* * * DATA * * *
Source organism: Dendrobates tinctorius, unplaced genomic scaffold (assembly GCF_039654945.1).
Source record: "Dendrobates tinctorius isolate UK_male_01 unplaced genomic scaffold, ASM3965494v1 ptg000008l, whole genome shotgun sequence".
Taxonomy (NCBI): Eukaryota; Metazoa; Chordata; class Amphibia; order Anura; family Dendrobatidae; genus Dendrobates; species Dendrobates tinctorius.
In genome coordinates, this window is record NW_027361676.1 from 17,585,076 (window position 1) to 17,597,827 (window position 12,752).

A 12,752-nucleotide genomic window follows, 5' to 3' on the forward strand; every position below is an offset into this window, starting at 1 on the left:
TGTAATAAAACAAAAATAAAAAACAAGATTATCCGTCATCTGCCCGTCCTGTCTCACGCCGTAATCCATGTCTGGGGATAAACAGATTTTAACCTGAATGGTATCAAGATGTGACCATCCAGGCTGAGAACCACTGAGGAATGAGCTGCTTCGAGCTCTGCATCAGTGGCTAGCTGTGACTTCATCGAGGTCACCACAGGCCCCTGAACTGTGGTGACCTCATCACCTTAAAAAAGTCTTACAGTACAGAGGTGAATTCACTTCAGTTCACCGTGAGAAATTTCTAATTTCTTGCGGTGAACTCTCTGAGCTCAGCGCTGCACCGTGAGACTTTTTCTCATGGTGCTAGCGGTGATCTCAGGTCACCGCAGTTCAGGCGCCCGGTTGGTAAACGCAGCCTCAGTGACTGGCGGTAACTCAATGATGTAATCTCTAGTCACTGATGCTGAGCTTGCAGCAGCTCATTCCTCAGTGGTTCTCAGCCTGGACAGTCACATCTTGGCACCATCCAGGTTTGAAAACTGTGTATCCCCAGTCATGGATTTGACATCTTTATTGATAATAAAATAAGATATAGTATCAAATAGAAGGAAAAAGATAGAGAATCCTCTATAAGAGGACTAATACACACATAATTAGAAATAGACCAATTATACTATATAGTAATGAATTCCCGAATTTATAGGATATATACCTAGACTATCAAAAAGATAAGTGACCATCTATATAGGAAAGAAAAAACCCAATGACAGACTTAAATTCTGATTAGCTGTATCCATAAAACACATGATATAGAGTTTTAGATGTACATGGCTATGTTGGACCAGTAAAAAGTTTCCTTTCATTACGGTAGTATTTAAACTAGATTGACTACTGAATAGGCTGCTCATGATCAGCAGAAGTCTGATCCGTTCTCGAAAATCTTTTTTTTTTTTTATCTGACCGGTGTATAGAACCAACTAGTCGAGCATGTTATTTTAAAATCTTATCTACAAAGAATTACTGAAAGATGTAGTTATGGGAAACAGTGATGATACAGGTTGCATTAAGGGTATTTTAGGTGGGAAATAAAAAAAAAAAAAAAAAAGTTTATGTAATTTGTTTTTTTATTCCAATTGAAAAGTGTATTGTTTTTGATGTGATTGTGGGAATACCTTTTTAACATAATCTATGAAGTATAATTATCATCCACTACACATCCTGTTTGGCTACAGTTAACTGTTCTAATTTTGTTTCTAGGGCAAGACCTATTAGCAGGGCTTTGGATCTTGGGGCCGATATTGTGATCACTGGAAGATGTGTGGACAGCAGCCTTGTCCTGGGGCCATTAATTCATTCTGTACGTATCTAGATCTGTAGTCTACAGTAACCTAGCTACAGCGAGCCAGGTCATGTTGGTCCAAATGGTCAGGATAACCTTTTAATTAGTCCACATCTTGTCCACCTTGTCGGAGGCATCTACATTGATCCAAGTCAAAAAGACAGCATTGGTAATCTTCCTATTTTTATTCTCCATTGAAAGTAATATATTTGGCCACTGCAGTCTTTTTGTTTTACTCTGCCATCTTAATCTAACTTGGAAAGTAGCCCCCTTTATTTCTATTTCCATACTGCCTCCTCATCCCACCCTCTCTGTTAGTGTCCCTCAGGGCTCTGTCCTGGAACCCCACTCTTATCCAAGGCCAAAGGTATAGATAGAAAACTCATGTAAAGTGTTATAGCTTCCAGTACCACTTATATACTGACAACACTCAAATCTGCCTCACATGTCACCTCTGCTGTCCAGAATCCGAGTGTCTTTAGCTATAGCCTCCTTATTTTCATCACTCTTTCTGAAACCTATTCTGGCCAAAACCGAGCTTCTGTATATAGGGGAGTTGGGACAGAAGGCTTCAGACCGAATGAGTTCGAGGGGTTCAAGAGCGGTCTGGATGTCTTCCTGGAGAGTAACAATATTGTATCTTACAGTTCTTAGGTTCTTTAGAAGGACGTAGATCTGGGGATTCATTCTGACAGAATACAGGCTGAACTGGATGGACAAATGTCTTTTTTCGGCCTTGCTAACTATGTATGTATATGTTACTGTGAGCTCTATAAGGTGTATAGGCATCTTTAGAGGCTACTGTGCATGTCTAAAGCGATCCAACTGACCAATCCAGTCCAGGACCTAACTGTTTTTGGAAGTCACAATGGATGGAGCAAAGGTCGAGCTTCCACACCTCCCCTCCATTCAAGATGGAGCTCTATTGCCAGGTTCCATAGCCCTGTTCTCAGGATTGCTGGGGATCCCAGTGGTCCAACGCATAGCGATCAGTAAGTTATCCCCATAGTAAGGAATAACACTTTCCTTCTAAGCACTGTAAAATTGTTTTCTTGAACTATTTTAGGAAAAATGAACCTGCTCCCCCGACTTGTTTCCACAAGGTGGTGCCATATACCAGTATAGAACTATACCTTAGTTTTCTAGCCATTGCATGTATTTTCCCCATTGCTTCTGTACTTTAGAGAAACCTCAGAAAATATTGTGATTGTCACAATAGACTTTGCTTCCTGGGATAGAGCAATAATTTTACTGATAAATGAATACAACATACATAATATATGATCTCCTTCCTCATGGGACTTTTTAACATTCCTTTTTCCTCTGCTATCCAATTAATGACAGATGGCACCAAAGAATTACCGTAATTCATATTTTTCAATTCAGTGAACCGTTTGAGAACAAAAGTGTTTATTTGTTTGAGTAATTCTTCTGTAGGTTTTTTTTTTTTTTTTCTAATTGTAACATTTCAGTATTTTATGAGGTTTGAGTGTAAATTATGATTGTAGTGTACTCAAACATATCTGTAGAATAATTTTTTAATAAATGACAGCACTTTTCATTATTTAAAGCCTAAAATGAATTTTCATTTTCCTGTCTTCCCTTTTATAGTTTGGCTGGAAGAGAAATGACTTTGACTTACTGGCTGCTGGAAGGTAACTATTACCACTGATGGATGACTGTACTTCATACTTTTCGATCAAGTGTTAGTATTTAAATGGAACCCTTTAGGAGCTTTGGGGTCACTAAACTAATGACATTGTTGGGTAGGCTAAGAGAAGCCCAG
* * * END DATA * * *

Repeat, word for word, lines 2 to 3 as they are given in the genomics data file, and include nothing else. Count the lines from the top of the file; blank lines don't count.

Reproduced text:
Source record: "Dendrobates tinctorius isolate UK_male_01 unplaced genomic scaffold, ASM3965494v1 ptg000008l, whole genome shotgun sequence".
Taxonomy (NCBI): Eukaryota; Metazoa; Chordata; class Amphibia; order Anura; family Dendrobatidae; genus Dendrobates; species Dendrobates tinctorius.